Buddhism is the world’s fourth largest religion. Roughly six to seven percent of the world’s population practices Buddhism. However, contemporary Buddhist ideologies may help to shed light on how human beings perceive poverty. Created by Buddha some 2,500 years ago, Buddhist practice involves the recognition of the physical and psychological causes of suffering in the world and the need to accept and confront such suffering.

Poverty, as ordinarily understood, consists in the non-possession of the basic material requirements for leading a decent life free from hunger, malnutrition and disease. Though often considered to be a state of unmet material wants, the elimination of poverty in the material sense is only one kind of poverty. Poverty can also exist in the psychological sense, and Buddhist thought states that this dimension of poverty may be more harmful than the material state. Yet, because Buddhism views all things as possessing no essential nature, “poverty” as it is commonly understood in todays world needs to be fully assessed and understood.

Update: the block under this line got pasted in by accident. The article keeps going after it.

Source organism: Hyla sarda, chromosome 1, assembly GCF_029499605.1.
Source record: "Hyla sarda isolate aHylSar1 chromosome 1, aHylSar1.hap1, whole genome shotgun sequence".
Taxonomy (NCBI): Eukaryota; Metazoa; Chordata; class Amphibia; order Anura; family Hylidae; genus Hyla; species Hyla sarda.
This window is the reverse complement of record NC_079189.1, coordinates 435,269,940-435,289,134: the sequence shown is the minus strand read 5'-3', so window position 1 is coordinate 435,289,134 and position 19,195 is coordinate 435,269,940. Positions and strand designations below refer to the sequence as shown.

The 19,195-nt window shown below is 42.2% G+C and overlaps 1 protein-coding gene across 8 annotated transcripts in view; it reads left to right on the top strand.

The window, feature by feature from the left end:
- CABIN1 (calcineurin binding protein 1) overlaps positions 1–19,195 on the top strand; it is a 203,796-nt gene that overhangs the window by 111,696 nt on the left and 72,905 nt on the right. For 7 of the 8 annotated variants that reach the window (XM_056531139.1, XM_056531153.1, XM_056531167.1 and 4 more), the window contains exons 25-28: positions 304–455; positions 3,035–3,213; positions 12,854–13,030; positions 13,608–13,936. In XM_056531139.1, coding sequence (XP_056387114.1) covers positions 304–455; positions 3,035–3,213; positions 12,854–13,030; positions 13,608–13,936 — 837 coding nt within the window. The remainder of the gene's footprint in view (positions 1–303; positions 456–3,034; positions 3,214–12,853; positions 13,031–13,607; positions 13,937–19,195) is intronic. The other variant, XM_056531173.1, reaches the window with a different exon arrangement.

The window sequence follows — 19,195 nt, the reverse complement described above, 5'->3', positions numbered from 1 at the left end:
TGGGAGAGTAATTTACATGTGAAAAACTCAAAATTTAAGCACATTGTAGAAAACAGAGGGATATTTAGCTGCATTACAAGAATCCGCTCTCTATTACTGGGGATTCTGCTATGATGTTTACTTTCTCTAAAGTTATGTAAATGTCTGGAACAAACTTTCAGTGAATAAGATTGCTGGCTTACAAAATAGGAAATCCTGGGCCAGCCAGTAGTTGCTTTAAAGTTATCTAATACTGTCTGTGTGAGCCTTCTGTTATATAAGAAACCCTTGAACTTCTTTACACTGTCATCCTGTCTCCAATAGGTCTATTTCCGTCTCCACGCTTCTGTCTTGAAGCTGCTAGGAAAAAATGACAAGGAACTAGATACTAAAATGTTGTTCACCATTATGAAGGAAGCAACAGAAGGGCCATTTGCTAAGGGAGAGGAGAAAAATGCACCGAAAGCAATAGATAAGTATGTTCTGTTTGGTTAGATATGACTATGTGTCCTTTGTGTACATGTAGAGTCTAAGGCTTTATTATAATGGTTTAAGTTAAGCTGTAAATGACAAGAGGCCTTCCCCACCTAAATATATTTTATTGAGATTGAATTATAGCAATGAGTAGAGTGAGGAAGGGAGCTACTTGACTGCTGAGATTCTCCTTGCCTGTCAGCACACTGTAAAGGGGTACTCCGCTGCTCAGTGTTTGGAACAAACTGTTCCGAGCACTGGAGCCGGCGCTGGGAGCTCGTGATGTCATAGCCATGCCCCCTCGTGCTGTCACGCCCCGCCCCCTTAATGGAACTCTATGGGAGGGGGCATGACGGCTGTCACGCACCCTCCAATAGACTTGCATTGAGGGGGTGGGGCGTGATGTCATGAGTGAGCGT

Buddha, once said that poverty “is a cause of suffering in the world. So from a modern Buddhist point of view the elimination of poverty needs to be demonstrated by the establishment of a society free of crime, social tensions, wars and conflicts where people can live in harmony, friendship and peace.

Suffering, which ties together the different ideologies of Buddhism, is therefore significant in poverty. While some may not agree with the more theological aspects of Buddhist teachings, characteristics of Buddhist thought are applicable to attaining a better understanding of how poverty affects the hundreds of million who suffer from it. Let us all understand and embrace what this world needs mentally, physically and with the spirit of humanity.

Peace and Love, Jim

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